After the successful launch of China’s first DFH-2 communications satellites by Chang Zheng-3, the main mission of the Chang Zheng-4 was shifted to launch sun-synchronous orbit meteorological satellites. On the other hand, the Chang Zheng-4B launch vehicle was first introduced in May 1999 and also developed by the Shanghai Academy of Space Flight Technology (SAST), based on the Chang Zheng-4.
The rocket is capable of launching a 2,800 kg satellite into low Earth orbit, developing 2,971 kN at launch. With a mass of 248,470 kg, the CZ-4B is 45.58 meters long and has a diameter of 3.35 meters.
SAST began to develop the Chang Zheng-4B in February 1989. Originally, it was scheduled to be commissioned in 1997, but the first launch didn’t take place until late 1999. The modifications introduced on the Chang Zheng-4B included a larger satellite fairing and the replacement of the original mechanical-electrical control on the Chang Zheng-4 with an electronic control.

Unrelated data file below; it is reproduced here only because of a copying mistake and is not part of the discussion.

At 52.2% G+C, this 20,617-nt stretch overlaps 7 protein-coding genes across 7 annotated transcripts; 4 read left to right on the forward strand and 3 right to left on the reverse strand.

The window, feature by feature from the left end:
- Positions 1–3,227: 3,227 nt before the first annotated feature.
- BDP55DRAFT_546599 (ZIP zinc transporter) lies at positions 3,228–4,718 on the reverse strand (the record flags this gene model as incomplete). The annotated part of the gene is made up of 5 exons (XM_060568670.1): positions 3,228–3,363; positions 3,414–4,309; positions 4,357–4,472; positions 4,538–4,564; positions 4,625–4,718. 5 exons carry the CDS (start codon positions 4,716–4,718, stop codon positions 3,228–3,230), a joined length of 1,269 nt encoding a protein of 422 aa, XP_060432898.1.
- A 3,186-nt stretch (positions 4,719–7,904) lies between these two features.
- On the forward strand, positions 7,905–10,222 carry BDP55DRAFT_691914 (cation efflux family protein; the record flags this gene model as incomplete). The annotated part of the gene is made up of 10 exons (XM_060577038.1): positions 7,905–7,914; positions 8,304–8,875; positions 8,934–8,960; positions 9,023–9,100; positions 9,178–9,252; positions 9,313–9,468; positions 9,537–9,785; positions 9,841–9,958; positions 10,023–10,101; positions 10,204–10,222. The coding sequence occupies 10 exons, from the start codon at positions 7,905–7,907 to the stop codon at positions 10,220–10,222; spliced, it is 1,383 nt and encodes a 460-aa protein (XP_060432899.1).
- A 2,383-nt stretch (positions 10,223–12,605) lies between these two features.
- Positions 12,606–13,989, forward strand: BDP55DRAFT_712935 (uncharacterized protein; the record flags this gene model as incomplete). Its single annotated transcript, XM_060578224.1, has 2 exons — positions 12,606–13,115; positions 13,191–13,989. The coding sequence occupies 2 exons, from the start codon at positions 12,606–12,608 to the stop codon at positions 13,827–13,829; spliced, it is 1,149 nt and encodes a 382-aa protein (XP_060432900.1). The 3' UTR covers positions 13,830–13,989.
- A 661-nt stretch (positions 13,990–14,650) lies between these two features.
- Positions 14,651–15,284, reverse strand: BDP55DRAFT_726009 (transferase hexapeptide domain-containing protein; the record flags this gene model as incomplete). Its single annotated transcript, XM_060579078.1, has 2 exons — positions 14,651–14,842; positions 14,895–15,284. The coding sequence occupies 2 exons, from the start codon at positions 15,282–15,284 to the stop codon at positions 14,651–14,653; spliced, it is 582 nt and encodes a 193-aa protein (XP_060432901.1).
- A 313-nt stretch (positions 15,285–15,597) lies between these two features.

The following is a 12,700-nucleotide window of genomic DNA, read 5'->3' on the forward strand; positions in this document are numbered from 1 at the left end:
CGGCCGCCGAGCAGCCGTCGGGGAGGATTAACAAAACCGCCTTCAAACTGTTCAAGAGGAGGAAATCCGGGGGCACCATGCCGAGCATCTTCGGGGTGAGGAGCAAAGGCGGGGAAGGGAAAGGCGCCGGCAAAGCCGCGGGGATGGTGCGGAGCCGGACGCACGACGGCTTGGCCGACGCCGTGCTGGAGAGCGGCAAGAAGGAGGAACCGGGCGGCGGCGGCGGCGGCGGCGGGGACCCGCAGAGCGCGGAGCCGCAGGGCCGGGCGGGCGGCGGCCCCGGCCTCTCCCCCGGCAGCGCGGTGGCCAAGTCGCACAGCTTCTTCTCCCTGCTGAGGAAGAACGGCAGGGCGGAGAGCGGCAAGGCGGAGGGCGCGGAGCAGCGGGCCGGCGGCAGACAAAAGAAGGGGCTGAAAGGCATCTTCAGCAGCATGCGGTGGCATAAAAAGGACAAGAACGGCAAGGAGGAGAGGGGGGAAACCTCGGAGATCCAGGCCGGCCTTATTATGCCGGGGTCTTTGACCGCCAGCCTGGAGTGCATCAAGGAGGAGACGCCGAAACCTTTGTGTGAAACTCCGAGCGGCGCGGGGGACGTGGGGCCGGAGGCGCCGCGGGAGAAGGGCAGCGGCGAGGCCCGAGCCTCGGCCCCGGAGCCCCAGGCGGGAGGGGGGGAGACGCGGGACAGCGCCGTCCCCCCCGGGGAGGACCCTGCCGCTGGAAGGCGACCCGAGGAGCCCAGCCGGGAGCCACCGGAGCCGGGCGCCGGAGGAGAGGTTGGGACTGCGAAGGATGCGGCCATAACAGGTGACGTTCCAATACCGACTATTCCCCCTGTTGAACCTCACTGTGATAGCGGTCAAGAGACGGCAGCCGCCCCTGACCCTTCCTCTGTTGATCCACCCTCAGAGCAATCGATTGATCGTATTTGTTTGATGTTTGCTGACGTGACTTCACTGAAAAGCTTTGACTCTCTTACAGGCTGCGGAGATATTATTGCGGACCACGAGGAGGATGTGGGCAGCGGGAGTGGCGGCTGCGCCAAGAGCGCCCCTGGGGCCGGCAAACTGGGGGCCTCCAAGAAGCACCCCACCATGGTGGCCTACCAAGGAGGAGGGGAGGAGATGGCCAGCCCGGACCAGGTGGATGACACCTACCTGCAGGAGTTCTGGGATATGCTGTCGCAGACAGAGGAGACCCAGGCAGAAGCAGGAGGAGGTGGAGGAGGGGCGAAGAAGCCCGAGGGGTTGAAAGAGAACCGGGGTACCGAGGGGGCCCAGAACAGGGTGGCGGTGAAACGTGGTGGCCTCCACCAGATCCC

Other modifications were an improved telemetry, tracking, control, and self-destruction systems with smaller size and lighter weight; a revised nozzle design in the second stage for better high-altitude performance; a propellant management system for the second stage to reduce the spare propellant amount, thus increasing the vehicle’s payload capability and a propellant jettison system on the third-stage.
The first stage has a 24.65 meter length with a 3.35 meter diameter, consuming 183,340 kg of N2O4/UDMH (gross mass of the first stage is 193.330 kg). The vehicle is equipped with a YF-21B engine capable of a ground thrust of 2,971 kN and a ground specific impulse of 2,550 Ns/kg. The second stage has a 10.40 meter length with a 3.35 meter diameter and 38,326 kg, consuming 35,374 kg of N2O4/UDMH.